- Get comfortable nursing in public. It’s natural, it’s beautiful and it’s best for you and baby. Honestly, most people hardly notice and if they do they’re not going to sit there and stare at you. If they do stare at you, give them the death eye or start making loud comments about how some people can be so rude. You have a right to nurse your baby wherever you need to.
- If baby is spitting up a lot and seems to have reflux, consider cutting out dairy. When I did that, Addie stopped spitting up almost immediately. I kept dairy out of my diet until she was over six months and she never really spit up again. But you have to really cut out ALL dairy, and beware, because dairy is in everything. So you have to read labels and be careful – you won’t be eating many baked goods or packaged food, but hey, that’s probably better for you anyways, right?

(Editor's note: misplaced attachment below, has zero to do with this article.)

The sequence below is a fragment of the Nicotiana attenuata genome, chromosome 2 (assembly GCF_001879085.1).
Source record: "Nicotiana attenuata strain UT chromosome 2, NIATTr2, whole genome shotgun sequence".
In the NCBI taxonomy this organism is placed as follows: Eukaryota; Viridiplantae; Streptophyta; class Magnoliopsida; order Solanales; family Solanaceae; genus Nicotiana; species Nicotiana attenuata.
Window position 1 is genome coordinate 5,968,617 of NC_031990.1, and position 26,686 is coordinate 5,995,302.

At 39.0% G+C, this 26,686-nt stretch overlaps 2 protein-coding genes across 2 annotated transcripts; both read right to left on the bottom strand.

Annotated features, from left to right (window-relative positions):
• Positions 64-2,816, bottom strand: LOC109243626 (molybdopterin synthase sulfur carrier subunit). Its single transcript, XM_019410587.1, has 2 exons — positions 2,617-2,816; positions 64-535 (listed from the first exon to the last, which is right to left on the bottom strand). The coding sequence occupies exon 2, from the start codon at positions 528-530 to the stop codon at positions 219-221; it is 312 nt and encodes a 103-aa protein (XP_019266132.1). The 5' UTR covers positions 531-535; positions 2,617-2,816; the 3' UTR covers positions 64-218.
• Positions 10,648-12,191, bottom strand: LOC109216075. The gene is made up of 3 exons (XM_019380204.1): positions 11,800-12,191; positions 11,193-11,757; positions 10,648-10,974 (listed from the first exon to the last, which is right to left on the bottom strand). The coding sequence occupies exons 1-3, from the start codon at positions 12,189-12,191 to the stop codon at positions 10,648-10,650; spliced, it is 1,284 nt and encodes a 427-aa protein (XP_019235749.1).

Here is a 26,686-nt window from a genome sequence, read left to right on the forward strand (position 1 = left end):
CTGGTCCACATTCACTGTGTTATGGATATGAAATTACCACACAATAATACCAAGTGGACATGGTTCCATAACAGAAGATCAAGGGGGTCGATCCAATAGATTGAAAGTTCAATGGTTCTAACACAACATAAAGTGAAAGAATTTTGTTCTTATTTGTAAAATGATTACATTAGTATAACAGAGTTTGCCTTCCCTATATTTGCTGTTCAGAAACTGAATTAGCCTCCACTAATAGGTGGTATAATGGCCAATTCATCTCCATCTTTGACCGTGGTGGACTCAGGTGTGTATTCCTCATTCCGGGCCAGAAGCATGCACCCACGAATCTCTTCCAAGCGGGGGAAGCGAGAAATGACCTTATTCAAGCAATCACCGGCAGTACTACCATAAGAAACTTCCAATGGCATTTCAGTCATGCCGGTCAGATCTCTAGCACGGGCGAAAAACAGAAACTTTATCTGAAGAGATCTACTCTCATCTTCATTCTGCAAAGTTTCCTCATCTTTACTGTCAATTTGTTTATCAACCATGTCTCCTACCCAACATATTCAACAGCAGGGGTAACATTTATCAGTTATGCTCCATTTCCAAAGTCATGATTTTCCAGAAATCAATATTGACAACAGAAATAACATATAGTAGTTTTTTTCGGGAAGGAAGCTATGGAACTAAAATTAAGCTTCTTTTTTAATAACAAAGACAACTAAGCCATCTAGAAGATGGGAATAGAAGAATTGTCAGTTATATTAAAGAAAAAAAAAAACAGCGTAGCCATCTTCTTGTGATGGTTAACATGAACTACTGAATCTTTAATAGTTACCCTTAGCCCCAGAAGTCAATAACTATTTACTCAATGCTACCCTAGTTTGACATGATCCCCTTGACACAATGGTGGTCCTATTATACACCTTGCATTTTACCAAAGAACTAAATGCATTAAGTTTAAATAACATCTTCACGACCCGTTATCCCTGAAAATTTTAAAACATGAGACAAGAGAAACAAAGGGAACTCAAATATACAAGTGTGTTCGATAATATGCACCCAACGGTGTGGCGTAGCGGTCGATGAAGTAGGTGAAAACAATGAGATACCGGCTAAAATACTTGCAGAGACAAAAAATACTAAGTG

- Remember that many (if not most) doctors are NOT lactation experts. If your doctor gives you breastfeeding advice, take it with a grain of salt and then check with the real experts. Lactation consultants are certified by the IBLCE.
- The best time to pump is in the morning – that’s when your supply is highest. And even if you can’t get much when you pump in the morning, don’t freak out! Baby is much more efficient and can get much more milk.
- Don’t be lured by formula companies’ claims that you need to supplement with formula. It’s incredibly rare that a mother actually can’t make enough milk. Especially if you’re nursing all the time from the beginning. Just remember, formula companies want you to fail: that’s how they make money.
Advice on Night-Weaning
Adeline has never been a great sleeper, so I’ve read all the baby sleep books. One piece of advice that really helped us was to night-wean. She was completely night-weaned by about 9.5 months and she started sleeping better immediately. So here’s what we did: